THIS is one of the saddest days since the Gulf Cooperation Council (GCC) was formed. I never imagined that a brotherly country, a neighbour with which we in the United Arab Emirates (UAE) share ties of blood, would act against us behind the curtain by supporting terrorist groups threatening us all while getting cosy with our adversary, Iran.
The Qatari regime’s loyalty towards its GCC allies has long been questioned. The fact that it has been sheltering Muslim Brotherhood criminals languishing in five-star hotels and has close ties with both Hamas and the Afghan Taleban and other terrorist groups is an open secret.
The motives behind the Qatari government’s ill treatment of its closest friends are not clear. I can but speculate that the Amir was hand-in-glove with former US president Barack Obama who was set on bolstering Iran’s influence while cutting that of Gulf States down to size.
The Qatari leadership is known for talking out of both sides of its mouth, saying one thing and doing the opposite. The smiles and the warm diplomatic messages from that quarter were fakes designed to hide the country’s double-dealings.
Qatar’s friendly posture towards the Kingdom of Saudi Arabia, the UAE and Kingdom of Bahrain has been exposed as a duplicitous charade, which cannot be tolerated. Saudi, the Emirates and Bahrain do not seek confrontation; our leaders are patient but also just, firm and strong when the safety of our people is at stake. We cannot forever blind our eyes and close our ears to the truth staring us in the face.
Qataris are good people, some of the finest I know. They share our culture and traditions. I do not believe they condone the behaviour of their ruler. They have been quietly oppressed and are afraid to air their true opinions. We do not wish to harm them in any way and look forward to a time when we can break bread with them again.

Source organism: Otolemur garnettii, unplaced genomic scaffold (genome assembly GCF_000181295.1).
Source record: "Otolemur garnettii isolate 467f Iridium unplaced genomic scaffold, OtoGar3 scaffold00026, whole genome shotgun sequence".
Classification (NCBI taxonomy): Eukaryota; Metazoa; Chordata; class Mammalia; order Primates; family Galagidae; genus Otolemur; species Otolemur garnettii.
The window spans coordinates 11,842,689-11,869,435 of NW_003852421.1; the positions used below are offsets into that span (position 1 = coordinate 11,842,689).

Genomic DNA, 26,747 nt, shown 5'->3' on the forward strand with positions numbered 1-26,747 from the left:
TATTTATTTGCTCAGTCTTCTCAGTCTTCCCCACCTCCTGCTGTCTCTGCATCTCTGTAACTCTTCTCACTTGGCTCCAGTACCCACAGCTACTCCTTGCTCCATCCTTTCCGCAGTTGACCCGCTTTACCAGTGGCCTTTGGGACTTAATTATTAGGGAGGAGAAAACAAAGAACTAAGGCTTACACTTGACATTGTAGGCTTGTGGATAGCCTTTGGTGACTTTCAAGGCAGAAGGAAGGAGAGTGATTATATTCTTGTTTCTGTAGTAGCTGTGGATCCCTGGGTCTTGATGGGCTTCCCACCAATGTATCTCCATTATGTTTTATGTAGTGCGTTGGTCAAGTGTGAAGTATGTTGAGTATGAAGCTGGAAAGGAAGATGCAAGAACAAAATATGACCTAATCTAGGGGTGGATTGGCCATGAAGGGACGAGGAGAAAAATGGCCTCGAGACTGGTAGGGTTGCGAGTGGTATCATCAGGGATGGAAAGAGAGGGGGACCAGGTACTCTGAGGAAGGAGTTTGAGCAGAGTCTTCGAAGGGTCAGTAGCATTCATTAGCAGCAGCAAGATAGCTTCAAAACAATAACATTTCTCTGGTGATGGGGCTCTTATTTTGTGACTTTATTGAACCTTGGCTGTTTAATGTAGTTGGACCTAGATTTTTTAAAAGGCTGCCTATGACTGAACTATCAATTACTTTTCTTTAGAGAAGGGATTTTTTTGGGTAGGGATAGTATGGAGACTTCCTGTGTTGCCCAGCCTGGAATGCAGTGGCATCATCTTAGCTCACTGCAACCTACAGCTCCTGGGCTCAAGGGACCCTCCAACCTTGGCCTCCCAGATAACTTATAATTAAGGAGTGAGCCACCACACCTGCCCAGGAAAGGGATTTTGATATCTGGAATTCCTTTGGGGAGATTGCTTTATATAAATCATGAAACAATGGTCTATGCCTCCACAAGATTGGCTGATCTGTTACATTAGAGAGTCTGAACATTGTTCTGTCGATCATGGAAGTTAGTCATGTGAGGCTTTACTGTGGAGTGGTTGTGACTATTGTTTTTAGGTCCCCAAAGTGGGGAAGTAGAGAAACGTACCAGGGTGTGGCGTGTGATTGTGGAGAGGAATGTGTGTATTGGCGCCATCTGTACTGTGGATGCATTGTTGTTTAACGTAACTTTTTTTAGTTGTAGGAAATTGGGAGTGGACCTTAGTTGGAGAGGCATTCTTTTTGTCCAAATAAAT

I would appeal to my Qatari brothers and sisters not to take the severing of diplomatic relations with Doha by the Kingdom, the UAE and Bahrain personally. We have been left with no choice.
Egypt, Libya, Yemen, the Maldives and Mauritius are backing our stance. Riyadh, Abu Dhabi, Manama and Cairo have closed air, sea and land transport links to Doha “for the protection of national security from the dangers of terrorism and extremism,” said an official Saudi source quoted by the Saudi News Agency.
We anticipate that Jordan, Morocco and Sudan will announce similar measures. We hope and trust that Kuwait and the Sultanate of Oman will also do what is right.
I expect that certain Western nations will join the boycott although I am disappointed with the American response. US Secretary of State Rex Tillerson is urging reconciliation and says the US has no plans to relocate its Central Command operations from Qatar. Such a quick fire response is disappointing.
Qatar’s isolation will deplete its coffers. We are already witnessing negative effects on the country’s stock market and airlines. Unfortunately, Qataris will not be immune from inconvenience. I sincerely hope our separation will be short and what’s happening is nothing more than a temporary family fall out. Qatar has always been part of our Gulf family and should remain so.